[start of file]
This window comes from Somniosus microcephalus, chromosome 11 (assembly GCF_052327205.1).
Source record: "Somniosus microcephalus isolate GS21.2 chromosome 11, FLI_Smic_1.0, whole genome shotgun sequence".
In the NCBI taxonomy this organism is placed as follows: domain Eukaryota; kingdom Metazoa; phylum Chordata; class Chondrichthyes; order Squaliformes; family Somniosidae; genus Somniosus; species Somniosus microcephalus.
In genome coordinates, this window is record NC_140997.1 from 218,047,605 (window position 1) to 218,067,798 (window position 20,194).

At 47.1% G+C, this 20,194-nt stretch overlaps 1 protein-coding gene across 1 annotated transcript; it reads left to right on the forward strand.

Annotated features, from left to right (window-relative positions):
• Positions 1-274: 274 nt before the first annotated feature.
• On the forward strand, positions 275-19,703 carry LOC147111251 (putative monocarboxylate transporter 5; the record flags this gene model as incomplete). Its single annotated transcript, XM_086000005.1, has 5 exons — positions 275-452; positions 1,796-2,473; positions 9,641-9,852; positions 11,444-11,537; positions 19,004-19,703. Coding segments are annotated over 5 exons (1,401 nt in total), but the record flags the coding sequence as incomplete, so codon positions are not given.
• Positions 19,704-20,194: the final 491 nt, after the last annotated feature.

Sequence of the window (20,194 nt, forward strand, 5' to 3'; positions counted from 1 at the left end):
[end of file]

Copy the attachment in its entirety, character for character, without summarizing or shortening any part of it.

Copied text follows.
This window comes from Somniosus microcephalus, chromosome 11 (assembly GCF_052327205.1).
Source record: "Somniosus microcephalus isolate GS21.2 chromosome 11, FLI_Smic_1.0, whole genome shotgun sequence".
In the NCBI taxonomy this organism is placed as follows: domain Eukaryota; kingdom Metazoa; phylum Chordata; class Chondrichthyes; order Squaliformes; family Somniosidae; genus Somniosus; species Somniosus microcephalus.
In genome coordinates, this window is record NC_140997.1 from 218,047,605 (window position 1) to 218,067,798 (window position 20,194).

At 47.1% G+C, this 20,194-nt stretch overlaps 1 protein-coding gene across 1 annotated transcript; it reads left to right on the forward strand.

Annotated features, from left to right (window-relative positions):
• Positions 1-274: 274 nt before the first annotated feature.
• On the forward strand, positions 275-19,703 carry LOC147111251 (putative monocarboxylate transporter 5; the record flags this gene model as incomplete). Its single annotated transcript, XM_086000005.1, has 5 exons — positions 275-452; positions 1,796-2,473; positions 9,641-9,852; positions 11,444-11,537; positions 19,004-19,703. Coding segments are annotated over 5 exons (1,401 nt in total), but the record flags the coding sequence as incomplete, so codon positions are not given.
• Positions 19,704-20,194: the final 491 nt, after the last annotated feature.

Sequence of the window (20,194 nt, forward strand, 5' to 3'; positions counted from 1 at the left end):